My family has property in the hills currently engulfed in the Napa county Atlas fire. So from my nest in the Cienega Valley I’ve been listening to news, scanning through Twitter and texting with North Coast friends who still have cell service. At this point in time there is no word if the house we built ourselves in the ‘70’s is still standing.
I’ve heard repeatedly that the multiple firestorms, hot enough to blow up propane tanks, melt metal and glass, have taken down cell towers. Electricity has been cut to many areas to avoid further potential fires. People are unable to contact friends and relatives, unable to receive alerts or calls for evacuation and road closure notifications. Those without a land line are unable to access information, no internet, no Facebook, no Twitter, no 777-888 sheriff alerts. The lack of cell service in these areas applies to first responders as well!
Several years ago, after deadly fires scorched much of the Santa Cruz mountains I realized that I was in a precarious situation – pets large and small that would also require evacuating. So I joined the local Equine Evacuation group to learn more about animal rescue, how to help myself and others. At the first meeting a list of beneficial skills was read. The one that caught my attention was the need for ham radio operators. I was told that often during natural disasters, communication can be unreliable and that a qualified ham can make the lifeline difference.
It was not difficult to study up for a FCC ham radio license testing (if I can do it, anyone can!). My next step was to look up San Benito County’s local ham radio club, the San Benito County Amateur Radio Association, and contact Tim, District Emergency Coordinator, and Heatherly, assistant DEC. They welcomed me into the organization and encouraged me to join them in ARES – Amateur Emergency Radio Services.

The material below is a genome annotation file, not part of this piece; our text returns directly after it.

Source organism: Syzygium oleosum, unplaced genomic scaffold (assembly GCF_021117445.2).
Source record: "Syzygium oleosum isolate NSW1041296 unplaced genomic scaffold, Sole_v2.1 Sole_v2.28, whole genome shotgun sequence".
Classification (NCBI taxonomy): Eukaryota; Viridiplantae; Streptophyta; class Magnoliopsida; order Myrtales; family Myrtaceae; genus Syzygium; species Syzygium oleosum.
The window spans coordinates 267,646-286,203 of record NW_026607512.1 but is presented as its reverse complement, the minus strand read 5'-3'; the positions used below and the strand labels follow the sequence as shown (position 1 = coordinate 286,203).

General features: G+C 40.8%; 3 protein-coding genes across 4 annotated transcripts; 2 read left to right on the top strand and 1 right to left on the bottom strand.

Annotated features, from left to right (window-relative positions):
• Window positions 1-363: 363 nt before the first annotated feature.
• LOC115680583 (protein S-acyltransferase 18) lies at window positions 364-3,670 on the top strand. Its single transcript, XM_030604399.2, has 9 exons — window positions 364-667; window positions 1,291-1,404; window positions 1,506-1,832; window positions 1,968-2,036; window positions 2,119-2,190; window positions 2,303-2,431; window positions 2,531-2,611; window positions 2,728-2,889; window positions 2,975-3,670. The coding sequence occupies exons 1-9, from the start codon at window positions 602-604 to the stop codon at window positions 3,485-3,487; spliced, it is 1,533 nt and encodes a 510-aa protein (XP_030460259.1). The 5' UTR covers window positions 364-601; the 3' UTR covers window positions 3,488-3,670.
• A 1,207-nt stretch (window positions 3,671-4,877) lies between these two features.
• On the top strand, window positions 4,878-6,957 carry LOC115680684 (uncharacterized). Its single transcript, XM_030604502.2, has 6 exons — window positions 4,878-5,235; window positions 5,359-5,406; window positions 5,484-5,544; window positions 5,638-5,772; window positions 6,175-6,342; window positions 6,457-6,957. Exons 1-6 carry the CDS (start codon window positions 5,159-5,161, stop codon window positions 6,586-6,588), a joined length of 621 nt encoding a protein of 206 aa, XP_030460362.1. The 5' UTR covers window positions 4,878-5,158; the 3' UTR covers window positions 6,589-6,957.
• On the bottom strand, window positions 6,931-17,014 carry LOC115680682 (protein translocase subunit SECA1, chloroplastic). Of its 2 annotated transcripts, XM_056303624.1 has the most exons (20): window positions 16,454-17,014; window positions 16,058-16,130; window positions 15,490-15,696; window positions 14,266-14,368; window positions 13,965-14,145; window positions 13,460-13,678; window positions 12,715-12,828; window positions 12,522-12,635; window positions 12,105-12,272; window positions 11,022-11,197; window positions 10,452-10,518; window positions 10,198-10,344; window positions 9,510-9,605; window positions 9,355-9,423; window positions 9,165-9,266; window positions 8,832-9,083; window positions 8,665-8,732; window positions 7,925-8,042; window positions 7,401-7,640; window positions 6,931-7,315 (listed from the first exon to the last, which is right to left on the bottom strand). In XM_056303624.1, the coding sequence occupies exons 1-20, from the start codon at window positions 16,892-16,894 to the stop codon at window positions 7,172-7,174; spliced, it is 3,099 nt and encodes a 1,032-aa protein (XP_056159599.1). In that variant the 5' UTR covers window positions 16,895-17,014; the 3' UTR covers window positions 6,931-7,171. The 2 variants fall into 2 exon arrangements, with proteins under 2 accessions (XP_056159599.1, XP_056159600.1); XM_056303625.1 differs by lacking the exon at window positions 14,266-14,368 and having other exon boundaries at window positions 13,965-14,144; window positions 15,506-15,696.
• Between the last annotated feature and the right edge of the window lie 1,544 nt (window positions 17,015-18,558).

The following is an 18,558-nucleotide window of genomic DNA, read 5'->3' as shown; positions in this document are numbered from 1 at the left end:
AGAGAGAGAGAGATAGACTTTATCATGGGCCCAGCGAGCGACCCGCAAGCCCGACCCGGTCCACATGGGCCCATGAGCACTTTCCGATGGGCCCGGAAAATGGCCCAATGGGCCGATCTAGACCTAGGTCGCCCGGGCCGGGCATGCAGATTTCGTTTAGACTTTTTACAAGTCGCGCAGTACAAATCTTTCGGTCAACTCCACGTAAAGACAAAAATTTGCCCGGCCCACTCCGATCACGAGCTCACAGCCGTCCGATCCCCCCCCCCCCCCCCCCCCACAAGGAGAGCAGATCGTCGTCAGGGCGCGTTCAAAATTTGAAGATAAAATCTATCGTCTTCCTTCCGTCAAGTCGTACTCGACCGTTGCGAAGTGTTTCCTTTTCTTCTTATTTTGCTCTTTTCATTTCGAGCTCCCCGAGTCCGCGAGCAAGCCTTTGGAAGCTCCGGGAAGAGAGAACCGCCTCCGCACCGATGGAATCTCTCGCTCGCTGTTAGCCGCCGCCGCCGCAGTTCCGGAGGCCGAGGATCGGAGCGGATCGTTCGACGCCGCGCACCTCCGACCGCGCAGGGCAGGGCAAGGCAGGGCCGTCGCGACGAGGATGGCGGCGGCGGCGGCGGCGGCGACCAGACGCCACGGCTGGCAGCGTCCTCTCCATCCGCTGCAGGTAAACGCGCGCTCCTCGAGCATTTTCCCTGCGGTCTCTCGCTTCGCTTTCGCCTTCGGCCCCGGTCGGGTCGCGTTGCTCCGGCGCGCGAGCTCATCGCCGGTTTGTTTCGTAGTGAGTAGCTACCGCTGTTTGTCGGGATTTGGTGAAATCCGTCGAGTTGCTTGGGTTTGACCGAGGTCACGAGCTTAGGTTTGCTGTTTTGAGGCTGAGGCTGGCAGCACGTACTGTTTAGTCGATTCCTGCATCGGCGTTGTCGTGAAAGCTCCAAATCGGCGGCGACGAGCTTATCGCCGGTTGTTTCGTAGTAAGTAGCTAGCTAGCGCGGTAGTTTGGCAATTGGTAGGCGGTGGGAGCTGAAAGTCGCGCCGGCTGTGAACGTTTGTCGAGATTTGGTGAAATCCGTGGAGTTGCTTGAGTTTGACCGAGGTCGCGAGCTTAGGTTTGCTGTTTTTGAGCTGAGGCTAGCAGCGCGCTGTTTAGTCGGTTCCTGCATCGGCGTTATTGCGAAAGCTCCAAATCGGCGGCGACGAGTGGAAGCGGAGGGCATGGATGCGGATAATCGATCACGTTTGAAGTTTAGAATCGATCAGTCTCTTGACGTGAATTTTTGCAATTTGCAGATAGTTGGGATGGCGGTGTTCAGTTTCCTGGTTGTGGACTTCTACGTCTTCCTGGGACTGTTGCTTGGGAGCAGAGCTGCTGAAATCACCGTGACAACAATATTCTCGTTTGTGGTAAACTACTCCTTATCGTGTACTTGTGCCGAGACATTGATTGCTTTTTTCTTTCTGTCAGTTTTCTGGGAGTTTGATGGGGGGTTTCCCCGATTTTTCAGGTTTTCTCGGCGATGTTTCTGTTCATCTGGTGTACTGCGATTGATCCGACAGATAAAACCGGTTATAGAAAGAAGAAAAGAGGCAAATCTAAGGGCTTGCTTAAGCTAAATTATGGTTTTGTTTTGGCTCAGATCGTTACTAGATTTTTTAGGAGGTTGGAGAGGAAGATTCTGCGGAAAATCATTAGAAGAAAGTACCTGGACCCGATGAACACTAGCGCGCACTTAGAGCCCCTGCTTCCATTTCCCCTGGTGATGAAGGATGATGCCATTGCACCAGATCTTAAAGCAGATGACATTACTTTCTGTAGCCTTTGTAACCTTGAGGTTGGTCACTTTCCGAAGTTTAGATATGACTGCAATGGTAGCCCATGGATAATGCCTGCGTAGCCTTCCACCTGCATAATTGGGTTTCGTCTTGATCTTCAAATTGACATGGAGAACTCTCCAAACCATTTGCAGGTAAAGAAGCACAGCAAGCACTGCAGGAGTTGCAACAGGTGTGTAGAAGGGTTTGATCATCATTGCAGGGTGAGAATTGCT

ARES is an amazing group of ham radio operators who volunteer their time and expertise to set up communications when everything we usually depend on fail. Their practice is volunteer communications for local events such as the Hollister Air Show, Olive Festival and Sea Otter Classic.
Anyone concerned about communications in emergency situations, from fire to flood to earthquake, has the opportunity to acquire a ham license, no age minimum (or maximum). It has given me more confidence in my ability to help myself and pets in an emergency as well as step up to help our first responders when called.
Interested? Find information and assistance through the San Benito Amateur Radio Association website, SBCARA.org.
And, hey, you can also use ham radio for talking to your friends and meeting new ones on the airways.
Sara Steiner KJ6SAS
San Benito Amateur Radio Association, ARES, RACES